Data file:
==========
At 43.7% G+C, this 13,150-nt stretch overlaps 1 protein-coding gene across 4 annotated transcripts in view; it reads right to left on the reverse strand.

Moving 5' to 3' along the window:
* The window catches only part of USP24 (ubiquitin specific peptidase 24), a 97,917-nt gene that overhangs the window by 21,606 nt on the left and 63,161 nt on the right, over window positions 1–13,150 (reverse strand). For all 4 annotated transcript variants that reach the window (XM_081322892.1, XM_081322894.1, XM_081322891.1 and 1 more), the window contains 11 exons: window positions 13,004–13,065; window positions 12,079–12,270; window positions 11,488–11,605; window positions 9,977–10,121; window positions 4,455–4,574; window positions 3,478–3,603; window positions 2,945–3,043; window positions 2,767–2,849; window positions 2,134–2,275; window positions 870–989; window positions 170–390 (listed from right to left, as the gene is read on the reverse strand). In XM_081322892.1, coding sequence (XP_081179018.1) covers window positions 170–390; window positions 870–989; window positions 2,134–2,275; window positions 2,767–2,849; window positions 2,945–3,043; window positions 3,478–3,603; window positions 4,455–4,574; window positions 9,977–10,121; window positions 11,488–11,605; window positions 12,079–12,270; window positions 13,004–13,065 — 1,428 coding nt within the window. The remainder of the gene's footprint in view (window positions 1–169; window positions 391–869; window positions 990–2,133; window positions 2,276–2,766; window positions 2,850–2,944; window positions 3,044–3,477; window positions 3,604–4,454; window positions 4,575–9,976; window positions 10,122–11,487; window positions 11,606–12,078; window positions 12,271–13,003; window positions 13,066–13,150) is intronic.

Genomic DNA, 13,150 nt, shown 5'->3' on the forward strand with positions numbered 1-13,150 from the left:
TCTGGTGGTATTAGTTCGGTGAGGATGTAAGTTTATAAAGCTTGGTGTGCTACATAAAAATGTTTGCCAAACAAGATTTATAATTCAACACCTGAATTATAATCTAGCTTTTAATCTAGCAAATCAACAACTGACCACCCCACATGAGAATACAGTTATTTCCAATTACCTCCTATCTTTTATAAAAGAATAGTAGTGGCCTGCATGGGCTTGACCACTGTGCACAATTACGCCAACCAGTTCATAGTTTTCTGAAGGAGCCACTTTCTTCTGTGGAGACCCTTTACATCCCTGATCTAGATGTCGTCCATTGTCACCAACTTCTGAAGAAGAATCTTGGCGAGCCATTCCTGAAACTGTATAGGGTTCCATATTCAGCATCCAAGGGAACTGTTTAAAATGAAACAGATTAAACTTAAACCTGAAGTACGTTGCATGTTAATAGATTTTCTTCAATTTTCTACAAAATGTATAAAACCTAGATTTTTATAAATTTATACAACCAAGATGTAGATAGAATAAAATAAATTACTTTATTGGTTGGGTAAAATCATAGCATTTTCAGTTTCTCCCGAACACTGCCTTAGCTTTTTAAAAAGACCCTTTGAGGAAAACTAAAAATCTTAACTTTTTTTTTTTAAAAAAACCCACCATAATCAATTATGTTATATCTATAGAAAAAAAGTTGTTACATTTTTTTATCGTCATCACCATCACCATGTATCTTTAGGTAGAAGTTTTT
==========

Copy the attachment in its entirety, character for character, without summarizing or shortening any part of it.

At 43.7% G+C, this 13,150-nt stretch overlaps 1 protein-coding gene across 4 annotated transcripts in view; it reads right to left on the reverse strand.

Moving 5' to 3' along the window:
* The window catches only part of USP24 (ubiquitin specific peptidase 24), a 97,917-nt gene that overhangs the window by 21,606 nt on the left and 63,161 nt on the right, over window positions 1–13,150 (reverse strand). For all 4 annotated transcript variants that reach the window (XM_081322892.1, XM_081322894.1, XM_081322891.1 and 1 more), the window contains 11 exons: window positions 13,004–13,065; window positions 12,079–12,270; window positions 11,488–11,605; window positions 9,977–10,121; window positions 4,455–4,574; window positions 3,478–3,603; window positions 2,945–3,043; window positions 2,767–2,849; window positions 2,134–2,275; window positions 870–989; window positions 170–390 (listed from right to left, as the gene is read on the reverse strand). In XM_081322892.1, coding sequence (XP_081179018.1) covers window positions 170–390; window positions 870–989; window positions 2,134–2,275; window positions 2,767–2,849; window positions 2,945–3,043; window positions 3,478–3,603; window positions 4,455–4,574; window positions 9,977–10,121; window positions 11,488–11,605; window positions 12,079–12,270; window positions 13,004–13,065 — 1,428 coding nt within the window. The remainder of the gene's footprint in view (window positions 1–169; window positions 391–869; window positions 990–2,133; window positions 2,276–2,766; window positions 2,850–2,944; window positions 3,044–3,477; window positions 3,604–4,454; window positions 4,575–9,976; window positions 10,122–11,487; window positions 11,606–12,078; window positions 12,271–13,003; window positions 13,066–13,150) is intronic.

Genomic DNA, 13,150 nt, shown 5'->3' on the forward strand with positions numbered 1-13,150 from the left:
TCTGGTGGTATTAGTTCGGTGAGGATGTAAGTTTATAAAGCTTGGTGTGCTACATAAAAATGTTTGCCAAACAAGATTTATAATTCAACACCTGAATTATAATCTAGCTTTTAATCTAGCAAATCAACAACTGACCACCCCACATGAGAATACAGTTATTTCCAATTACCTCCTATCTTTTATAAAAGAATAGTAGTGGCCTGCATGGGCTTGACCACTGTGCACAATTACGCCAACCAGTTCATAGTTTTCTGAAGGAGCCACTTTCTTCTGTGGAGACCCTTTACATCCCTGATCTAGATGTCGTCCATTGTCACCAACTTCTGAAGAAGAATCTTGGCGAGCCATTCCTGAAACTGTATAGGGTTCCATATTCAGCATCCAAGGGAACTGTTTAAAATGAAACAGATTAAACTTAAACCTGAAGTACGTTGCATGTTAATAGATTTTCTTCAATTTTCTACAAAATGTATAAAACCTAGATTTTTATAAATTTATACAACCAAGATGTAGATAGAATAAAATAAATTACTTTATTGGTTGGGTAAAATCATAGCATTTTCAGTTTCTCCCGAACACTGCCTTAGCTTTTTAAAAAGACCCTTTGAGGAAAACTAAAAATCTTAACTTTTTTTTTTTAAAAAAACCCACCATAATCAATTATGTTATATCTATAGAAAAAAAGTTGTTACATTTTTTTATCGTCATCACCATCACCATGTATCTTTAGGTAGAAGTTTTT